Find out who’s leading the discussions

We’ve asked key leaders from the care and support community to help lead discussions on the six broad themes of:

  1. Quality – Imelda Redmond of Carers UK
  2. Personalisation of care – Jeremy Hughes from Alzheimer’s Society
  3. Integration – Geoff Alltimes from Hammersmith and Fulham Council and Dr Robert Varnham
  4. Prevention and early intervention – Alex Fox of NAAPS
  5. Shaping local care services – Peter Hay from the Association of Directors of Adult Social Services (ADASS)
  6. The role of financial services – Nick Kirwan from the Association of British Insurers (ABI)

Read their biographies to find out more

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3 Responses to Find out who’s leading the discussions

  1. della richardson says:

    The changes that are being made to social care at the moment are appalling more so in the care of the elderly. I speak as a health worker looking after the elderly. The elderly always come last in the queue when budgets are revisited I would suggest that charity begins at home and that the government should be looking after its own and then asylum seekers not the other way round. At the present time I think you should drop the ‘CARE’ because you clearly do not care.

  2. Ken Maddison says:

    The changes to care don’t only affect the elderly, many younger people need care too..I have been carer for my wife for over 40 years, she can do nothing for herself and the standard of care available is so poor that I will be caring till I go to the grave.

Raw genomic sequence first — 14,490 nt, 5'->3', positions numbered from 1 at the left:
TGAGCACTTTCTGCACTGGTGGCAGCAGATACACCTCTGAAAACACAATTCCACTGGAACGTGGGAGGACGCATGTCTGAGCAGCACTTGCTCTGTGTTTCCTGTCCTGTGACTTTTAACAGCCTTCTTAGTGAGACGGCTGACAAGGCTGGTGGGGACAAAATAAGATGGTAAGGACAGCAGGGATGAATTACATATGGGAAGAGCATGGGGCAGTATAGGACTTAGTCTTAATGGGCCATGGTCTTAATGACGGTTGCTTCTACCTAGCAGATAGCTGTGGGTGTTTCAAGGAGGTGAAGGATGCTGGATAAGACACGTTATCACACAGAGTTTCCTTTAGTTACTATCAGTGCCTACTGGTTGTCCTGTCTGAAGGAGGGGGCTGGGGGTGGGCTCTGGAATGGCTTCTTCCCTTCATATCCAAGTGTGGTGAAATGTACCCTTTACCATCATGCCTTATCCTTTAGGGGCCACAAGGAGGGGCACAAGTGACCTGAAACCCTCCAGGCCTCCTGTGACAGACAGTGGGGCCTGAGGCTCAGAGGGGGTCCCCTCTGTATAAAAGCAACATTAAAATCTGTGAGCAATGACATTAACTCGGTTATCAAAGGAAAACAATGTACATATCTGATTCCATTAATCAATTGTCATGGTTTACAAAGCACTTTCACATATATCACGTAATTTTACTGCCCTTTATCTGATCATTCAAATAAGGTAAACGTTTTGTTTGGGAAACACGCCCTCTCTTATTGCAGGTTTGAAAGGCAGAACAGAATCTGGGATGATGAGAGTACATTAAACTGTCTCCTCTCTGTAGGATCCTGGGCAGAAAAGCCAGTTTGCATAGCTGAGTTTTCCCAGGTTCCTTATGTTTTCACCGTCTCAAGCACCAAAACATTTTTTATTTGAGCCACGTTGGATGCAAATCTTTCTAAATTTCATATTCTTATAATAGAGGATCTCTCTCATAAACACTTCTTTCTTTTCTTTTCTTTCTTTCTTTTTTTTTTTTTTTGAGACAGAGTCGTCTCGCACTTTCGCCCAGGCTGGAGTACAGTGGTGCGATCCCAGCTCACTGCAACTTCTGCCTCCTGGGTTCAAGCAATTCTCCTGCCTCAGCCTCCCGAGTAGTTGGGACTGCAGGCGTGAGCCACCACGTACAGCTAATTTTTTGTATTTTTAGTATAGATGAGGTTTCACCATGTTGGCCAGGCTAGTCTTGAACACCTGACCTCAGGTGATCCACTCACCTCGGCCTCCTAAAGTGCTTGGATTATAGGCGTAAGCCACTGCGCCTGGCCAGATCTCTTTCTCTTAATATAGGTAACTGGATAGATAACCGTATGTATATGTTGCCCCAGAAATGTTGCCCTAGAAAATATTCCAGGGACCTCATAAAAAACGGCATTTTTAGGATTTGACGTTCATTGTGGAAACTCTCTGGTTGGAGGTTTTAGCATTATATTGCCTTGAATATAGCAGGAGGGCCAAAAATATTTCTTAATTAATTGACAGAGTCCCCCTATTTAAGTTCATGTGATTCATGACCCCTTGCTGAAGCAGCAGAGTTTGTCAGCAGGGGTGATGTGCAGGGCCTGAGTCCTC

As for the discussion points
    1==At the moment there is no good quallity social care
    2==There are too many restrictions on the personalisation of care.
    3==integration will never be complete because too many council departments are little kingdoms to be protected at all cost+ that councils expect to get quallity care from private companies at less cost than they can provide is just ridiculous
    4== Prevention suffers because the NHS is so top heavy with management that medical matters are secondary.
    5==Care services need to be quallity controlled -not cost controlled as they are now.
    6== Only monkeys will work for peanuts

  3. Jane Davies says:

    Have to agree with Ken Maddison’s comments. As a district nurse we are constantly trying to marry a person’s care requirements across health and social care with what is available – and try and to push the boundaries within our own professions and social care to try and change the status quo as well as trying to provide a resource and practical care for the patients and families we see. There seems to be some reasonable provision for terminal patients but if people have long term, chronic conditions requiring support, this becomes a minefield for people to navigate across the health, social care and benefit systems which often only even starts to become resolved when a crisis occurs. I have to say there are some excellent health and social care professionals where I live but they are not all so patient centred with problem solving, ‘thinking outside the box’ attitudes.

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